...if we admit the possibility of a non-hysterical demand by the popular masses – a slogan, let us say – what would it look like? Here I'd suggest that the answer lies in the direct converse to the famous (and eminently hysterical) situationist graffito "Be realistic, demand the impossible!". Rather than formulate realistic but impossible demands, our "demands" must be unrealistic but nevertheless possible. And moreover they should be addressed diagonally, ie to both the ruling elite and the popular movement simultaneously, or more precisely, they should formally pose a demand addressed to the elite, but actually raise a slogan that engages and resonates with the movement – mobilising it and thereby subjectivating it from within.
A neat example of this was provided by an Independent front page last week. It was dominated by a table whose columns listed four "options" for the future of British troops in Iraq: what the option was, its pros and cons, who was calling for it and what its likelihood was. The leftmost column was "troops out now", called for by the Stop the War Coalition – and likelihood of this happening was, in the Independent's eyes – nil.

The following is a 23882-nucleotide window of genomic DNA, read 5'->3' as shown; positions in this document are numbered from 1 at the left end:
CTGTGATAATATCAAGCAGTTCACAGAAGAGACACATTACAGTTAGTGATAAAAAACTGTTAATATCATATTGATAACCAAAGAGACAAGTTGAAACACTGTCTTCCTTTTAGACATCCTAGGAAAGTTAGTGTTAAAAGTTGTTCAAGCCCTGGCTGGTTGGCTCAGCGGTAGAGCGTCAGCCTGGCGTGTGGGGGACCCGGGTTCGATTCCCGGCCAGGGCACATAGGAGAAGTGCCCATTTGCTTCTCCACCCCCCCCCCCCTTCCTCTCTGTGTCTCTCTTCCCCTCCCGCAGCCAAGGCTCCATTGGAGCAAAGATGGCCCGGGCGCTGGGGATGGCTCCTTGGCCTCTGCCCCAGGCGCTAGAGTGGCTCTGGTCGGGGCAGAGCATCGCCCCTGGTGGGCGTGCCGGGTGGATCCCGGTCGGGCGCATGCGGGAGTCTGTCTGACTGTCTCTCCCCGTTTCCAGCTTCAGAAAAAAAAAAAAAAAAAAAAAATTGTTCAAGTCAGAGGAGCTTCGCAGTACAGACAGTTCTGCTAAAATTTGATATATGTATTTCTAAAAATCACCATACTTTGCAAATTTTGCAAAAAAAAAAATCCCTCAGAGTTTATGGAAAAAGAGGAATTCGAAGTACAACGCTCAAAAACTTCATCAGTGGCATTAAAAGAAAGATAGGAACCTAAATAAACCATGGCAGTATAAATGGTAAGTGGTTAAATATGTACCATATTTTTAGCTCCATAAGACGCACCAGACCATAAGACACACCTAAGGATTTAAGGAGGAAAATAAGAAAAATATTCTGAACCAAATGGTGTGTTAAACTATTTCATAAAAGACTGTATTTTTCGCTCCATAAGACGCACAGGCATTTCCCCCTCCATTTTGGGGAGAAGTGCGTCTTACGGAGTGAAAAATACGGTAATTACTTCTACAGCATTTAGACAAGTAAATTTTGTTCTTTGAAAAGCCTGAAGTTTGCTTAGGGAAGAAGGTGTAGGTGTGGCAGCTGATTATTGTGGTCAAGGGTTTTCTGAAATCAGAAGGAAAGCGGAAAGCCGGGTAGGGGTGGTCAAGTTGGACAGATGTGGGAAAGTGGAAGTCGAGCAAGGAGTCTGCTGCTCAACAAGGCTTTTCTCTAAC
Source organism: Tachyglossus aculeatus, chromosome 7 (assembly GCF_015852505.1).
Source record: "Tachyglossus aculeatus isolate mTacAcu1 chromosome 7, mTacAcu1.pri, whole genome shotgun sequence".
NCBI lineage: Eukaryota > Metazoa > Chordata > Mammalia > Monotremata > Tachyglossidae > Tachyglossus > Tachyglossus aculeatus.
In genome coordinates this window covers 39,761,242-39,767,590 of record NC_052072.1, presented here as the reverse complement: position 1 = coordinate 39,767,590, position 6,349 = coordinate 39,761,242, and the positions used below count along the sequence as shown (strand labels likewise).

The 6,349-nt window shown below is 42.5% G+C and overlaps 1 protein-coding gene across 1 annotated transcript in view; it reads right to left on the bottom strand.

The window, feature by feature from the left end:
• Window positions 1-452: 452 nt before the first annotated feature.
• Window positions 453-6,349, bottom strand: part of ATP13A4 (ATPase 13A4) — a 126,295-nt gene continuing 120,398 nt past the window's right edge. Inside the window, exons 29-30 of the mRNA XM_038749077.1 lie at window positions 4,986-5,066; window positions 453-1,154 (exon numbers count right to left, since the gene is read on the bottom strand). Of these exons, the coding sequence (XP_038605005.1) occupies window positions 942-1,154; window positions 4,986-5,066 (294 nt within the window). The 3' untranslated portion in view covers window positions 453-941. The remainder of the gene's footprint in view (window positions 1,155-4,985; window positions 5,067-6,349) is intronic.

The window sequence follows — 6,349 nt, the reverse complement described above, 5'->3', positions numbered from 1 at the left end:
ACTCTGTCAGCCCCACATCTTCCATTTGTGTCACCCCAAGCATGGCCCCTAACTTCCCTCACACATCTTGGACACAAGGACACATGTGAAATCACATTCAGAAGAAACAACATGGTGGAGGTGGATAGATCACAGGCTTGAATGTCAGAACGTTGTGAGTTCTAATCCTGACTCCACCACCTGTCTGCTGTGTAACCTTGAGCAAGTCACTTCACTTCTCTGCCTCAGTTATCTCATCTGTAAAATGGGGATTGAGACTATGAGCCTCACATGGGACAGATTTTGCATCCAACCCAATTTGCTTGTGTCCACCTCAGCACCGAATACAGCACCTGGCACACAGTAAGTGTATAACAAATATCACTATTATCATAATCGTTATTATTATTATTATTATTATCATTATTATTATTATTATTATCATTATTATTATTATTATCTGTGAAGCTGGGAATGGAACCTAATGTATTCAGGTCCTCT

But while calling for troops out now is certainly "unrealistic" within the framework of bourgeois politics, it is nevertheless clearly possible – nothing in principle prevents it from happening. And it is the very raising of this demand from the radical left that has exacerbated divisions in the elite about what to do re Iraq. The demand forces its own possibility and reconfigures the frame of what is considered "realistic". One only need recall that prior to Stop the War demanding troops out now, the question of withdrawal from Iraq was never openly discussed in the bourgeois media – why, to even entertain the possibility would be Giving In To Terrorism... now we are treated to the bizarre spectacle of Simon Jenkins calling for rapid withdrawal, with a string of MI6 "experts" in tow!